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-- Mike Joyce
National Philharmonic Opera
Some operas work well in concert performance. "The Magic Flute" is not one of them.
Longtime WGMS radio personality Dennis Owens, host and narrator of the Philharmonic Opera's Saturday night performance at Strathmore Music Center, called Mozart's work "an opera for people who don't like opera." True -- its fairy-tale elements and exotic settings give it wide appeal. Without these, this variegated opera is reduced to black-and-white -- the predominant colors in this non-staging.
This is too bad, since the singing was mostly good and in two cases excellent: Leon Williams charmed as a resonant, full-voiced Papageno, and Esther Heideman was a marvelous Pamina with a ringing upper register. Israel Lozano as Tamino was outclassed, distractingly carrying his music around and singing from (and by) the book.
Amy Hansen as Queen of the Night looked misplaced in an off-the-shoulder gown, but sang vibrantly if without real menace. Colin Eaton (Monastatos) had a thin but clear voice. Julie Keim was cute as Papagena, though the decision not even to color-coordinate her with Williams was bizarre. The Three Ladies -- Danielle Talamantes, Rosa Lamoreaux and Yvette Smith -- sang brightly and with nice ensemble. So did the Three Boys -- area residents Devin Gajewski, Benjamin Parzow and Nicholas Teleky. But David Langan, dressed like a wedding usher, was out of his depth as Sarastro: He could not handle the low notes.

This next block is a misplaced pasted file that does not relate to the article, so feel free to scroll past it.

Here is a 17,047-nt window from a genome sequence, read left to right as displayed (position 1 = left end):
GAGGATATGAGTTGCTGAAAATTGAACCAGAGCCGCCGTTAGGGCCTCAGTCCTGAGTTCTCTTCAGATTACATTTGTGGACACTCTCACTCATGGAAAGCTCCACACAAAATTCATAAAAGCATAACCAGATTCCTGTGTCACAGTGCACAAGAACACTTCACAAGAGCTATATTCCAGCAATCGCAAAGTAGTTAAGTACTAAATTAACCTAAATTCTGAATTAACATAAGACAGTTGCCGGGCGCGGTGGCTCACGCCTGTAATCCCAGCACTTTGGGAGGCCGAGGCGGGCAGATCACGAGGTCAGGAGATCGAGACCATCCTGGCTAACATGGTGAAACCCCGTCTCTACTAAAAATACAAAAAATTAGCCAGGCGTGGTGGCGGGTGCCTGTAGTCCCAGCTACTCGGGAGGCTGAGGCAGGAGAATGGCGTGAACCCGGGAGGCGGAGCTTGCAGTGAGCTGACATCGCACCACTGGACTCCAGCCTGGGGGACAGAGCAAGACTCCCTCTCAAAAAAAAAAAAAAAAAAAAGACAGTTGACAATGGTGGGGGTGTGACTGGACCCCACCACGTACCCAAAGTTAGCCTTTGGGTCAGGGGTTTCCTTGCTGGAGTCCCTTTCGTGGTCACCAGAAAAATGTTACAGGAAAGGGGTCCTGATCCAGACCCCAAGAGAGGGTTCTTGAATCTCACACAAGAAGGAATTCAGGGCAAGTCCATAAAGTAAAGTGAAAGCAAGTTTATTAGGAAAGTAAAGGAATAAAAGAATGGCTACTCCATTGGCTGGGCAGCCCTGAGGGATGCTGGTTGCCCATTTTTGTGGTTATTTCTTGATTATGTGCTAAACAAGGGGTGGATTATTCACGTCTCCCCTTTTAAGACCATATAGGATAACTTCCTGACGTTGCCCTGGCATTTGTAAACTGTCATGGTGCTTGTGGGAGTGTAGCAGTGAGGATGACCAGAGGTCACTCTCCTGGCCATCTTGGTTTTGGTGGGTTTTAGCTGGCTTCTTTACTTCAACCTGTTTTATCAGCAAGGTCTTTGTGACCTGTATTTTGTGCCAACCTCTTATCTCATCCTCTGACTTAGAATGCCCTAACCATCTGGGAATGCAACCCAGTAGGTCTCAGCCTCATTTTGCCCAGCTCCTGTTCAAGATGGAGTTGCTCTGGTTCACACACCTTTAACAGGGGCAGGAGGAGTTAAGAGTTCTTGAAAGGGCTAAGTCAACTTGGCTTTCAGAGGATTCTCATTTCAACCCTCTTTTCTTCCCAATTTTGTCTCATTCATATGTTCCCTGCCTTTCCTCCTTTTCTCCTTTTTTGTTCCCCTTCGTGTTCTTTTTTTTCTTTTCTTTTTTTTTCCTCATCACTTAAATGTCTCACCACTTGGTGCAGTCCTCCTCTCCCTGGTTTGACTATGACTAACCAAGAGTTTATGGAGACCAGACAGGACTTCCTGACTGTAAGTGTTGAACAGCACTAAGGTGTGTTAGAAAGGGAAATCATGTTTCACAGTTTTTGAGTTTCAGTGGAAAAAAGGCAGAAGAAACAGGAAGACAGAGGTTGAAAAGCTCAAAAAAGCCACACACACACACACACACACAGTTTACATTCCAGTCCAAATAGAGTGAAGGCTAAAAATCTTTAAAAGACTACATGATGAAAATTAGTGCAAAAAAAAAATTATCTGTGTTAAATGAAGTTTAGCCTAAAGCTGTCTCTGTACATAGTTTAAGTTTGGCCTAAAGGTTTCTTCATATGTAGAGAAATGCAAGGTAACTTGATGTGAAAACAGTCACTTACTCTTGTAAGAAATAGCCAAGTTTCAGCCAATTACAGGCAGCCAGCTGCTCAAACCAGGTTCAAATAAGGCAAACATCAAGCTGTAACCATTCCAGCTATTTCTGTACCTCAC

Piotr Gajewski conducted with economy and the National Philharmonic played with precision as Owens helpfully traced the plot while he unhelpfully critiqued it. The music was marvelous, but most of the magic was missing.
-- Mark J. Estren
Ustad Mahwash and Ensemble Kaboul
The percussion section of a Western symphony orchestra typically includes timpani, snare and bass drums, cymbals, gongs, tambourines, wood blocks and triangles played by a host of musicians. On Friday, Afghan drummers (singly or in duos) forged musical sounds of orchestral proportions that transfixed an audience at the Clarice Smith Performing Arts Center in College Park. All these effects were created solely by hands in a sophisticated art involving the fingers, palm and whole hand flickering over drum surfaces and rims with mind-blowing gradations of tone, volume, vibrato and pitch.
The drummers were part of the Ensemble Kaboul, a group forced into exile from its native Afghanistan when the Taliban imposed a five-year ban on musical performance. The ensemble included Daud Khan Sadozai on the rubab and sarod (short-necked lutes), Prabhu Edouard on the tabla (Indian hand drum), Gholam Nejrawi on the zirbaghali (a vase-shaped hand drum), and Khalil Ragheb on the harmonium. These instruments reflect Afghanistan's ethnic complexity, one encompassing Persian, Arabian and Indian influences.
Despite Afghanistan's long-standing restrictions against women in music, Ustad Mahwash made her way to fame in Afghan ghazals -- classical and popular vocal music. Together with the virtuoso instrumentalists, Mahwash covered a lot of territory with rhythmically and melodically florid songs rich in imagery and touching on both human emotions and religious themes.
-- Cecelia Porter